For many, the route to deportability begins with the criminal justice system. Young people subject to immigration controls often occupy the same community and social spaces as their British Black, Asian and Minority Ethnic (BAME) peers. The recent David Lammy report highlights the over-representation of BAME youth within all aspects of the criminal justice system, although he does not acknowledge the additional vulnerabilities arising from a precarious immigration status. Changes made to deportation policy in recent years severely reduce the scope of Article 8 of the European Convention on Human Rights (the right to respect for  family and private life) for foreign nationals with criminal records. There are increasingly severe immigration consequences for criminal offending, now with ‘automatic’ deportation for those sentenced to 12 months imprisonment, whether as a single sentence, or accrued over multiple short sentences.

These trends are further developed by Operation Nexus, a police-Home Office interagency arrangement first piloted in 2012. Nexus reinvigorates ‘intelligence-led’ deportation, including on the basis of police contact and ‘non-convictions’ such as stop-and-searches (even if nothing is found), charges that are withdrawn or made in error, and being present at crime scenes, even as a victim or witness.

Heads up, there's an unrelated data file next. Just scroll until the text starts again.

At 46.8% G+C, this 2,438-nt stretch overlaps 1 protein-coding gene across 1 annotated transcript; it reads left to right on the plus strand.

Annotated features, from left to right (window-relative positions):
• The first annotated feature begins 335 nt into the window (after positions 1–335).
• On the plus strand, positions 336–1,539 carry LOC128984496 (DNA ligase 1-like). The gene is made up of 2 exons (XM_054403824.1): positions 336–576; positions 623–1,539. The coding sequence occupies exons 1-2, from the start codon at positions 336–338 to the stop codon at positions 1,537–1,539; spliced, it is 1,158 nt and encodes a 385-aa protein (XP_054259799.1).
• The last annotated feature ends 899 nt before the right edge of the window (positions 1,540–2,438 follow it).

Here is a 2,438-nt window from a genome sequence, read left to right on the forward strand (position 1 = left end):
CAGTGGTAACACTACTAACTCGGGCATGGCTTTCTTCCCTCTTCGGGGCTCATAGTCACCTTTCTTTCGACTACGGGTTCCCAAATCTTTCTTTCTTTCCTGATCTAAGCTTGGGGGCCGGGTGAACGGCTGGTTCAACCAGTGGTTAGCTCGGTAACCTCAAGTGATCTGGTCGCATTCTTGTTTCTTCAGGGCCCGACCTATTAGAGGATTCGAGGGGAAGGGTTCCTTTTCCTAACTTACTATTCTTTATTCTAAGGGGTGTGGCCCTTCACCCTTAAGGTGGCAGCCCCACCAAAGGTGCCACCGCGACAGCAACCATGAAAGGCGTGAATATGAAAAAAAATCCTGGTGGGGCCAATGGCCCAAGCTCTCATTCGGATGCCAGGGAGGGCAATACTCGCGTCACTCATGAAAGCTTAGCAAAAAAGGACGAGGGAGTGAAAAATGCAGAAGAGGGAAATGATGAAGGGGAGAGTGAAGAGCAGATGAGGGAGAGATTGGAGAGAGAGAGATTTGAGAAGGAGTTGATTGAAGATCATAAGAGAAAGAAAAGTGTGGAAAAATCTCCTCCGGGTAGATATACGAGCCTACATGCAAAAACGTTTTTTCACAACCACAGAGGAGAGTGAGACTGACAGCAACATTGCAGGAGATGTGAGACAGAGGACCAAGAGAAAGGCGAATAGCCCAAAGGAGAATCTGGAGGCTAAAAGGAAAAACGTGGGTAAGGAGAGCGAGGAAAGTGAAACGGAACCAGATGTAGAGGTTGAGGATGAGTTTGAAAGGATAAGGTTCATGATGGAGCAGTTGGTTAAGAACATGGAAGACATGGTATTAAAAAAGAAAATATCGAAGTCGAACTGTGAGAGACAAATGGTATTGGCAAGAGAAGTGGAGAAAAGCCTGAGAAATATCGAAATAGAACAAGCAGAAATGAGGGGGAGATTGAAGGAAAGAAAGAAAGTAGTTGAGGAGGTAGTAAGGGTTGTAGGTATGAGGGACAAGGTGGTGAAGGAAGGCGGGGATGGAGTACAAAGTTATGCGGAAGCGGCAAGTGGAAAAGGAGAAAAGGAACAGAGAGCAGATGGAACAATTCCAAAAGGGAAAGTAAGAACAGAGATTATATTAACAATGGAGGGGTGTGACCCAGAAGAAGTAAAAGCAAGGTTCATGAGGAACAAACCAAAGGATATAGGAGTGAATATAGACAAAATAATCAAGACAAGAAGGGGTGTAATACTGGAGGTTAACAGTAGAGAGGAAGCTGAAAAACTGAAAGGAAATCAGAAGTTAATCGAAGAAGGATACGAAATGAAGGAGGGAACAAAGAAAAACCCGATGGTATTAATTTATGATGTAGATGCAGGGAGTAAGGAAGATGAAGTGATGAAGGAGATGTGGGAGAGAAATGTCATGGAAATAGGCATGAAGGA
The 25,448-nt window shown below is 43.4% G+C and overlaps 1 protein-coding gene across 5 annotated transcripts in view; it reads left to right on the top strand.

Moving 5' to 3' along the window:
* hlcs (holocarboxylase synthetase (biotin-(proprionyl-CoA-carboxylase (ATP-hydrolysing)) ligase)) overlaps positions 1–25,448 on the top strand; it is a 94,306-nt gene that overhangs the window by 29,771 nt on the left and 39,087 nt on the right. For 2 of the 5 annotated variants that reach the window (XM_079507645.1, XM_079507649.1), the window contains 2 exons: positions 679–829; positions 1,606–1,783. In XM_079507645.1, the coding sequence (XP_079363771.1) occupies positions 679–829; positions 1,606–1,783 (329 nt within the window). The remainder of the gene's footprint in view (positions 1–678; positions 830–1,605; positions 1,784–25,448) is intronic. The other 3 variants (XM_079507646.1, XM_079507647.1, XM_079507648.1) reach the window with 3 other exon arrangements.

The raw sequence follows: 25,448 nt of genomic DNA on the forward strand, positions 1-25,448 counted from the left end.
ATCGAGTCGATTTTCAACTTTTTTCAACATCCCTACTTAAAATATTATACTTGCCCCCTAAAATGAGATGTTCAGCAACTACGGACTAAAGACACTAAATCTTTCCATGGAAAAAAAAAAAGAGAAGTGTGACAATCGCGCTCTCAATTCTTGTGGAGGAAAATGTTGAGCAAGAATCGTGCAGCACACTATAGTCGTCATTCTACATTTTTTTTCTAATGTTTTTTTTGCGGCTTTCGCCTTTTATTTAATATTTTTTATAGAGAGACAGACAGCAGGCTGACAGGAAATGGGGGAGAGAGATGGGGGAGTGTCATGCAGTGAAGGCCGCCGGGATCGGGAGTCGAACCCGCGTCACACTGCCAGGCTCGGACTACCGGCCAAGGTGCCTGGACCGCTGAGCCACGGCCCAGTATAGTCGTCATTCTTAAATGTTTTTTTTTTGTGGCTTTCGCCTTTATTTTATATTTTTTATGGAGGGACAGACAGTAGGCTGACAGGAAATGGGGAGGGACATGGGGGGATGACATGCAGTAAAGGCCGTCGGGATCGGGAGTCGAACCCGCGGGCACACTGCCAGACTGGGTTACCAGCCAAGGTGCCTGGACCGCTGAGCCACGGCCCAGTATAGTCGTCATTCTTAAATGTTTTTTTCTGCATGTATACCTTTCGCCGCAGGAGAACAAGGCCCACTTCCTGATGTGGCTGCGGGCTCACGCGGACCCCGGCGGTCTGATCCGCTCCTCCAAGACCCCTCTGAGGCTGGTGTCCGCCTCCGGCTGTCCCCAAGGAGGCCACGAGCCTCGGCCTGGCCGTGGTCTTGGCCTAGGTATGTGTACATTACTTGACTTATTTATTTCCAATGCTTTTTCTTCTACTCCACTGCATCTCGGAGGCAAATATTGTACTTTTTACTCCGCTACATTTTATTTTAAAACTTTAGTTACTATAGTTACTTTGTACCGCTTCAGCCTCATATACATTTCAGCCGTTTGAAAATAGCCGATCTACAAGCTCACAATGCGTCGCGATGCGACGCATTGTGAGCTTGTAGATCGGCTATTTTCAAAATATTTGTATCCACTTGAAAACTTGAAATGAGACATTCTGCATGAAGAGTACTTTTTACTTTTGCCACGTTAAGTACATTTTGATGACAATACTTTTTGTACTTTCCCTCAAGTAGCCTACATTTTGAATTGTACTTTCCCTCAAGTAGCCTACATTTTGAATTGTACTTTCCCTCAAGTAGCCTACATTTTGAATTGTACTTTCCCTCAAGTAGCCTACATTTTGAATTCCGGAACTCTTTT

Nexus-related appeals are heard in the Immigration and Asylum Tribunal and are not within the scope for legal aid. Appellants often have no legal representation. And yet they are made highly vulnerable by the low standard of proof of the Tribunal, which allows the use of hearsay, anonymous allegation and circumstantial evidence. Allegations of gang membership and drug offences, for example, were prevalent in the Nexus-related hearings observed during the research. These accusations were frequently unevidenced, a particularly concerning observation given that drug and gang related activity is commonly used to signify racialised young men. For more information on Operation Nexus and the policy implications (e.g. see this Policy Briefing).